Home' Army News : February 3rd 2011 Contents ''
Army SPECIAL LIFTOUT February 3, 2011
We had more than 100 people come by to get water
and we'd see some people four times a day.
CAPT DARREN CARTER -- 31/42RQR
IN HIS time as Director General
of the Defence Community
Organisation (DCO), Michael Callan
has managed coordinated responses
to a lot of crises.
But having the parent of a deployed
member sob their thanks for some-
one taking an interest during the
Queensland floods was something
"We had an inkling early on, as the
waters began to rise, that we'd become
involved with those deployed members
who couldn't be there to help their
families," Mr Callan said.
"Locating families and making sure
they were all right was a major priority
DCO's aim was simple: to contact
the families of deployed members who
lived in the flood zone and establish if
they were safe, if they had been evacu-
ated or were going to be evacuated,
and if any extra support was needed to
help them through the flood crisis.
To help achieve this, DCO estab-
lished a call centre capability at their
Headquarters where they made hun-
dreds of phone calls.
DCO used the National Welfare
Coordination Centre at HQJOC as the
coordination point for incoming calls
from family members.
DCO found itself acting in an
assessment and information exchange
situation, putting people in touch with
the agencies they needed.
This was not an unusual task; it's
part of the DCO model. DCO put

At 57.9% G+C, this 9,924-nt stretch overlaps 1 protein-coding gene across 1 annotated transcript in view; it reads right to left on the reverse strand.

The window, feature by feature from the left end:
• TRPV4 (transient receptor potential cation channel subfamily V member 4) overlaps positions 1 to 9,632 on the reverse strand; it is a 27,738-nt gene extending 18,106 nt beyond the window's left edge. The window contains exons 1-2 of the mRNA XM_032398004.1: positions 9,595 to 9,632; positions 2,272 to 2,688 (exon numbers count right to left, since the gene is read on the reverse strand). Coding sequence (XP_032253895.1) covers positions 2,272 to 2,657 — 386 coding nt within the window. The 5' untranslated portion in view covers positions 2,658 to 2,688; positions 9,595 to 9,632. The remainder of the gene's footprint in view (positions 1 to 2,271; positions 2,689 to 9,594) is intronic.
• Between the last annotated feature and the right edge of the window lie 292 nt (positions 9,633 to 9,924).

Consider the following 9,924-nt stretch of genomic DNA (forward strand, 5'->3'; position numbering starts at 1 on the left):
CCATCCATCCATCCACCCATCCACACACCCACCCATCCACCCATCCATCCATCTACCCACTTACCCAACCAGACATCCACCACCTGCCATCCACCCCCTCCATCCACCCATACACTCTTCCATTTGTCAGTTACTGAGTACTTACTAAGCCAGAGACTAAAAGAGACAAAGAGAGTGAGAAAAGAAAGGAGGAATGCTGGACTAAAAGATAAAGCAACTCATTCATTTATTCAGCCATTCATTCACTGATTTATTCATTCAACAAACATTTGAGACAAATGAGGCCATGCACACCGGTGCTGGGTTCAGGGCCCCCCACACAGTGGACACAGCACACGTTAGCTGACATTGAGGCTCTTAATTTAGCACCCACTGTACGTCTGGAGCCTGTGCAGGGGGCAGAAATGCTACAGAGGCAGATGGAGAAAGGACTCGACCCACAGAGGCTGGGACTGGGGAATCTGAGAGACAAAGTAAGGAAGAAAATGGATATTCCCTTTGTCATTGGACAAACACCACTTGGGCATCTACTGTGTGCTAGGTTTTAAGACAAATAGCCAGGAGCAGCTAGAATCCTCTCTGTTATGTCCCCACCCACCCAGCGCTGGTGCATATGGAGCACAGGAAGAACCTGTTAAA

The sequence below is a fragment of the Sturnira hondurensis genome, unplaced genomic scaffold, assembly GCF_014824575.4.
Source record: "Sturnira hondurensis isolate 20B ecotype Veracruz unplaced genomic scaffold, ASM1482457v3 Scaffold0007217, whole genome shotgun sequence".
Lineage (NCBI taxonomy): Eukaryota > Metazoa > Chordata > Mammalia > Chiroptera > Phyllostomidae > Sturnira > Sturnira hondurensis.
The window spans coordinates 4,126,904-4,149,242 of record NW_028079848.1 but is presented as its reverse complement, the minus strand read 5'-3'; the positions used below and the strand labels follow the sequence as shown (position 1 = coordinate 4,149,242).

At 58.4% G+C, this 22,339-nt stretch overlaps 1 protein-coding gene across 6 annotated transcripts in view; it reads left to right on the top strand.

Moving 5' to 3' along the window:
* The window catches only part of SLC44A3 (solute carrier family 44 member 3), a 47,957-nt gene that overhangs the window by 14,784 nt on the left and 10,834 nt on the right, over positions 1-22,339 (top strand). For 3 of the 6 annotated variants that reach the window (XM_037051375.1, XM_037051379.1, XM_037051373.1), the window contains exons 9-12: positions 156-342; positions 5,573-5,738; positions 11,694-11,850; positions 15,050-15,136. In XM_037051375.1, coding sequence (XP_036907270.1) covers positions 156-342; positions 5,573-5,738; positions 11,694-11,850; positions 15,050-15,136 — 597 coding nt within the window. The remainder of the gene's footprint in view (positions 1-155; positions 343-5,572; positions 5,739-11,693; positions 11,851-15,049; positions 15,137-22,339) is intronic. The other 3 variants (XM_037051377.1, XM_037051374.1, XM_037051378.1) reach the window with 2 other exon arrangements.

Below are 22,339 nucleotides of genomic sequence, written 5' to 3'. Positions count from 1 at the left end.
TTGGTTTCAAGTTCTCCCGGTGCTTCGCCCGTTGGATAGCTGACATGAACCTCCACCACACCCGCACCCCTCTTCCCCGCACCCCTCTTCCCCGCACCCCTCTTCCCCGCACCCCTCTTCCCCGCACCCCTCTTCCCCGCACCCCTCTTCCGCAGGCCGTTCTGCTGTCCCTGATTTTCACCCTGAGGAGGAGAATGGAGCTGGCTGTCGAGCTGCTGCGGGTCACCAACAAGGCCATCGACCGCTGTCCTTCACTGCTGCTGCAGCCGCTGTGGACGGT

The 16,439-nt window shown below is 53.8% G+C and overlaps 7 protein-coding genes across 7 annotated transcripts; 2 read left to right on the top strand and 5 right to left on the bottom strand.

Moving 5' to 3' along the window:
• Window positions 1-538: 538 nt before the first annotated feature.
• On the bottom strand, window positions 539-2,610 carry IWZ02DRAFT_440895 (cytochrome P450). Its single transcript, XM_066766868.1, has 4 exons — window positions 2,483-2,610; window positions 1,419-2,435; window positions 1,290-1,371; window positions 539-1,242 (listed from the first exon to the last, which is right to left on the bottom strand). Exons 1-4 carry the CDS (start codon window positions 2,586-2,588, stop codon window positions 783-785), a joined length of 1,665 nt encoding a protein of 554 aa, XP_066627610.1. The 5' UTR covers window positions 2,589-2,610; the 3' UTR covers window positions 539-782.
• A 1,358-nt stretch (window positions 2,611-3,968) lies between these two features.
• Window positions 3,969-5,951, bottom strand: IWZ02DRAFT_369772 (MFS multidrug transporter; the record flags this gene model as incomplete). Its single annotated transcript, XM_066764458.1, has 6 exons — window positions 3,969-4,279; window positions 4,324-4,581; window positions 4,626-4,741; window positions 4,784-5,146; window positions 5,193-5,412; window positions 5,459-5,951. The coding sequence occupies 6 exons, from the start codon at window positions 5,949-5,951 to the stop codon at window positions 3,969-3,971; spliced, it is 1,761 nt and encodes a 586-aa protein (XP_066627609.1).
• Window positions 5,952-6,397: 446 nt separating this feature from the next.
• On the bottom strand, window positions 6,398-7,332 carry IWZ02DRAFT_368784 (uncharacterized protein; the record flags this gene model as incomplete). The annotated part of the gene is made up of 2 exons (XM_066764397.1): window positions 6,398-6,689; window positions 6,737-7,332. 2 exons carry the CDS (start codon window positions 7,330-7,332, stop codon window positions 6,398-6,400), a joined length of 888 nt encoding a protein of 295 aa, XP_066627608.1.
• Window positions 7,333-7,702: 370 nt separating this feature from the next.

together a community crisis plan
which listed all the agencies fami-
lies would need during and after the
"In cases where it was obvious that
a family was not able to help itself we
would do that for them and alert the
appropriate agencies to the problem.
That was a major lesson learned," Mr
"We kept the three Services and
HQJOC informed of progress in con-
An early challenge for DCO was
loss of contact with three of its offices
in Queensland, comprising about 30
Rising water had knocked out
communications and staff couldn't
continue to operate in the areas where
DCO needed them.
Most of them managed to make
their way to evacuation centres, where
they continued working to locate
Defence families or helping the broad-
Another issue that became very
obvious early on in the crisis was that
it could become very hard to find peo-
ple when basic infrastructure broke
"That's still an ongoing problem
for us because with the amount of
damage inflicted we can't make con-
tact with some people," Mr Callan
"A key lesson for us was a lot of
the personal information in PMKeyS
was out of date and made it really dif-
ficult to find families.
"It became time consuming as
we had to cross check two or three
"If I had a wish list it would be
to tell everyone to get their PMKeyS
entries up to date"
He said he can prepare for anything
and turn on the head of a pin to pro-
vide services, but it's pointless if ADF
personnel's personal information was
"This was what slowed us down
and made things very difficult, so
that'd be top of the wish list."
At the flood peak DCO was in con-
tact with over 700 families, in one day.
Nothing was too much trouble from
organising emergency accommodation
to extending car hire arrangements; all
was achieved with ordinary phones,
mobile phones and computers.
DCO coordinates a helping hand during flooding
IT was a case of deja vu for veteran Kevin
Lunny when confronted by the news on the
floods that affected Queensland and other
parts of Australia.
Mr Lunny recalled that as a former captain
in 6RAR he deployed in a company group to
aid in the clean-up of the 1974 floods.
He knows firsthand what is involved in
rebuilding lives after such a disaster.
"I remember we worked flat out for about
six weeks cleaning up in Chelmer, Graceful
and the Queensland University Regiment
areas," Mr Lunny said
Sydney-based Mr Lunny is offering a
unique way to help veterans affected by the
floods by offering to polish, re-ribbon and
mount any damaged medals free of charge.
"I have been mounting medals profession-
ally for about 16 years, and I thought I might
offer my services to those affected by the
floods," he said.